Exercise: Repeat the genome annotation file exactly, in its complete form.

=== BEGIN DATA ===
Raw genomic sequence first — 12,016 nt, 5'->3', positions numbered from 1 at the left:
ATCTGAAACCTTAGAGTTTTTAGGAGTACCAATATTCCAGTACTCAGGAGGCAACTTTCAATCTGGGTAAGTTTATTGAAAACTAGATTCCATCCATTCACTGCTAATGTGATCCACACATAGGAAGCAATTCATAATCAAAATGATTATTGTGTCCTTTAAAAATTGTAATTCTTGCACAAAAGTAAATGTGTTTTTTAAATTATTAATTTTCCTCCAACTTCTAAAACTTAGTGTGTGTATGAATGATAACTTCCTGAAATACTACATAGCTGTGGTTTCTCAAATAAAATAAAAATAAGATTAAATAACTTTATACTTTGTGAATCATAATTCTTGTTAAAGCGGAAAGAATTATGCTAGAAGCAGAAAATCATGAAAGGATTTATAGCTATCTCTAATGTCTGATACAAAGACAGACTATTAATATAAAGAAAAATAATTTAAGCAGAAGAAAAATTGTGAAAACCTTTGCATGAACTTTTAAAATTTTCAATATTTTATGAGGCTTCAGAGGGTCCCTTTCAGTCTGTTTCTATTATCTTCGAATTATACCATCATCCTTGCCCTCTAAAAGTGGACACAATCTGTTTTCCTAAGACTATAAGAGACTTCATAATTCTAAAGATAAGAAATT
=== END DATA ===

Raw genomic sequence first — 12,016 nt, 5'->3', positions numbered from 1 at the left:
ATCTGAAACCTTAGAGTTTTTAGGAGTACCAATATTCCAGTACTCAGGAGGCAACTTTCAATCTGGGTAAGTTTATTGAAAACTAGATTCCATCCATTCACTGCTAATGTGATCCACACATAGGAAGCAATTCATAATCAAAATGATTATTGTGTCCTTTAAAAATTGTAATTCTTGCACAAAAGTAAATGTGTTTTTTAAATTATTAATTTTCCTCCAACTTCTAAAACTTAGTGTGTGTATGAATGATAACTTCCTGAAATACTACATAGCTGTGGTTTCTCAAATAAAATAAAAATAAGATTAAATAACTTTATACTTTGTGAATCATAATTCTTGTTAAAGCGGAAAGAATTATGCTAGAAGCAGAAAATCATGAAAGGATTTATAGCTATCTCTAATGTCTGATACAAAGACAGACTATTAATATAAAGAAAAATAATTTAAGCAGAAGAAAAATTGTGAAAACCTTTGCATGAACTTTTAAAATTTTCAATATTTTATGAGGCTTCAGAGGGTCCCTTTCAGTCTGTTTCTATTATCTTCGAATTATACCATCATCCTTGCCCTCTAAAAGTGGACACAATCTGTTTTCCTAAGACTATAAGAGACTTCATAATTCTAAAGATAAGAAATT